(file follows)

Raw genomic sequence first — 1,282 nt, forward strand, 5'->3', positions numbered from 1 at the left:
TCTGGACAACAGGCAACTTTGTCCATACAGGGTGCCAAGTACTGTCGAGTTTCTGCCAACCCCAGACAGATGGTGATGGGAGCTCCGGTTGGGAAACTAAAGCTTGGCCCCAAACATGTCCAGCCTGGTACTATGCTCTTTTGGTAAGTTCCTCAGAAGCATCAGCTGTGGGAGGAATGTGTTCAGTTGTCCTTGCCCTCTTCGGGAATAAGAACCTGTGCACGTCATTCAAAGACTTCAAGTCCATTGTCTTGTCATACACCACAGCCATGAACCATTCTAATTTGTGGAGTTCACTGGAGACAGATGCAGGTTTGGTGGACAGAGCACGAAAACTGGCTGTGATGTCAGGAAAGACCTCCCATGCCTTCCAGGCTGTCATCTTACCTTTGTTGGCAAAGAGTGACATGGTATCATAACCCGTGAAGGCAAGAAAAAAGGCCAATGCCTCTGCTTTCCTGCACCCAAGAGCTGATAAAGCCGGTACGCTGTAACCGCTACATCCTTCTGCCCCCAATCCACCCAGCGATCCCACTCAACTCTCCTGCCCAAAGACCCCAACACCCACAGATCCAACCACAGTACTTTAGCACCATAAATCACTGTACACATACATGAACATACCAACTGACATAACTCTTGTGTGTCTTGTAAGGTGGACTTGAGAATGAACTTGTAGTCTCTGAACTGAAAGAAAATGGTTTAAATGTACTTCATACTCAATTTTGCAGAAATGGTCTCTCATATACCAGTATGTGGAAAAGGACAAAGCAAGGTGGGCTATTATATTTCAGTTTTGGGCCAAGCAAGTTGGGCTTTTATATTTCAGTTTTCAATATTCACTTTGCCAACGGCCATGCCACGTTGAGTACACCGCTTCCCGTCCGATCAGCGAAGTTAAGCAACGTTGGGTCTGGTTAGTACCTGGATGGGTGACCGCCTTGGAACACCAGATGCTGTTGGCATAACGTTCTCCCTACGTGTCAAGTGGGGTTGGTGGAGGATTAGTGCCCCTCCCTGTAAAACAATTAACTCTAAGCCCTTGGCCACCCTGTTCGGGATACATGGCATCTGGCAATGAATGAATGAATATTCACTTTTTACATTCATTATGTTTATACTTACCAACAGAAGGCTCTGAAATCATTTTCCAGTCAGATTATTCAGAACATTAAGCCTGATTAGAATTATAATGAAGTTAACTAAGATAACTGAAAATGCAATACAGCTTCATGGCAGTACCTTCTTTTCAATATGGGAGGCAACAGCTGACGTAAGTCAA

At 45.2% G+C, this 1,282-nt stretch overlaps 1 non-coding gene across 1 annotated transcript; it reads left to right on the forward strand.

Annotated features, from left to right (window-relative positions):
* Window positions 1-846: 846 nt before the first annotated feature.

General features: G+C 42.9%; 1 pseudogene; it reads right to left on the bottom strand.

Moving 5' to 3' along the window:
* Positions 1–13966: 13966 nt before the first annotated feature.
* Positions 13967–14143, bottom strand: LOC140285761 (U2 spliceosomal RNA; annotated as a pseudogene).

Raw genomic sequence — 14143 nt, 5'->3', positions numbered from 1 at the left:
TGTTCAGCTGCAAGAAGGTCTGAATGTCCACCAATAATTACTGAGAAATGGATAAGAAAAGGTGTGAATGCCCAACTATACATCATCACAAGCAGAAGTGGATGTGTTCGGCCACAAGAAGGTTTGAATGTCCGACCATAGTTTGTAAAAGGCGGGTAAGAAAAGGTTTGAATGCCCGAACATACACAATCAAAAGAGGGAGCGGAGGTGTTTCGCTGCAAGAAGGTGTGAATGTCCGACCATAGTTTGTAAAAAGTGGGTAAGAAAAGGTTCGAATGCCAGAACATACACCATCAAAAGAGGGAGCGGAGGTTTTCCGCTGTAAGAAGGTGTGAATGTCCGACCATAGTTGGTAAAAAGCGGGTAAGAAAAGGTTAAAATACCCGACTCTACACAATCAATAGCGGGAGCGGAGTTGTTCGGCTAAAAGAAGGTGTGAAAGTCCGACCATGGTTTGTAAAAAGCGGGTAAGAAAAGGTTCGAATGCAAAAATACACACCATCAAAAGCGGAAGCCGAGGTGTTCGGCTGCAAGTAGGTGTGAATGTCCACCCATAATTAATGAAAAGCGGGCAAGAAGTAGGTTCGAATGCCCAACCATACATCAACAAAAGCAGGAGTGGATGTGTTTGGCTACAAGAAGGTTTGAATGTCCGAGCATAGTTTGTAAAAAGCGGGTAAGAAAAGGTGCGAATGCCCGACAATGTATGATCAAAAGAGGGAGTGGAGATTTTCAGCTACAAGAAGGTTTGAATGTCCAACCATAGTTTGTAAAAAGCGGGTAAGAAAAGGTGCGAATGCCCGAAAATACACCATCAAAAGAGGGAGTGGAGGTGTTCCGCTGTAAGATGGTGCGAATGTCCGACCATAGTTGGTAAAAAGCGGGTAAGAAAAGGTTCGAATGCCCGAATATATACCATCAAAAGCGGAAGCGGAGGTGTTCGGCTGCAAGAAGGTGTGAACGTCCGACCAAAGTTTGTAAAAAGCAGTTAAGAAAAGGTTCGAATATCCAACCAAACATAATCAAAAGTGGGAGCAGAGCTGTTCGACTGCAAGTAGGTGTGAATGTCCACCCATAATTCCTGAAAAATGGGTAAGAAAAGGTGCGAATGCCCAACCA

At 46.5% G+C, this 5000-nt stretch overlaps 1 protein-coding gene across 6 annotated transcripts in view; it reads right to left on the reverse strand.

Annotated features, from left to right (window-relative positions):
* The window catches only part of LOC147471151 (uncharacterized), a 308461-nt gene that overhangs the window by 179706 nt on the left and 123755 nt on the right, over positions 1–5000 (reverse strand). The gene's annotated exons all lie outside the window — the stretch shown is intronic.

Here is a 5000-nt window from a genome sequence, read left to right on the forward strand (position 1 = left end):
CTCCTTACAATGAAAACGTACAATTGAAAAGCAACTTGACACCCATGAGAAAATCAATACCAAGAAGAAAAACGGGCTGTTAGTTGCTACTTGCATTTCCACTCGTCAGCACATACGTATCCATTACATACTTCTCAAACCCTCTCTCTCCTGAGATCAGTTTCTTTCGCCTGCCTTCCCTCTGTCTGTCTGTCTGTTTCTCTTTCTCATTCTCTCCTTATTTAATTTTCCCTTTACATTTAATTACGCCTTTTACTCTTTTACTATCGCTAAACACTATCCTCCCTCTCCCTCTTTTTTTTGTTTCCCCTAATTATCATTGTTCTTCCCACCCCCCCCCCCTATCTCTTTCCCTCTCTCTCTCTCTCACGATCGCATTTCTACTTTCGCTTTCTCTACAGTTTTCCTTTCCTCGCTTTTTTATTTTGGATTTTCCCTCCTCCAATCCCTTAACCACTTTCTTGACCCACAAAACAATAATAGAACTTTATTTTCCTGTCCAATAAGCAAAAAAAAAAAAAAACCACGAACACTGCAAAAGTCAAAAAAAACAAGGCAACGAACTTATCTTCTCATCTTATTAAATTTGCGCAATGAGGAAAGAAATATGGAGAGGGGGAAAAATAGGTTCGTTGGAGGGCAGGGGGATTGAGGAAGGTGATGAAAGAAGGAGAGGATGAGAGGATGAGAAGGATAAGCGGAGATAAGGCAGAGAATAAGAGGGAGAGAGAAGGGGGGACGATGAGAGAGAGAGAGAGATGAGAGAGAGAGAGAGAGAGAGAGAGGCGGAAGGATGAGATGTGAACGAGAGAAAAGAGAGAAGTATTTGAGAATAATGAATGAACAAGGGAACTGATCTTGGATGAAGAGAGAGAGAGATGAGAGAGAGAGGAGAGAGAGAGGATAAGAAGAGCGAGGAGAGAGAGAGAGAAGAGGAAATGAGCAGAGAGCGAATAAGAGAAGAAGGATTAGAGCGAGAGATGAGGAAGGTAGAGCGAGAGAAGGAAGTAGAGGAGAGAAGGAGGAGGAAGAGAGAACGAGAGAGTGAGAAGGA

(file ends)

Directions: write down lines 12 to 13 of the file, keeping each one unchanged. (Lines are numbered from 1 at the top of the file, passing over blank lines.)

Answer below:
At 46.5% G+C, this 5000-nt stretch overlaps 1 protein-coding gene across 6 annotated transcripts in view; it reads right to left on the reverse strand.

Annotated features, from left to right (window-relative positions):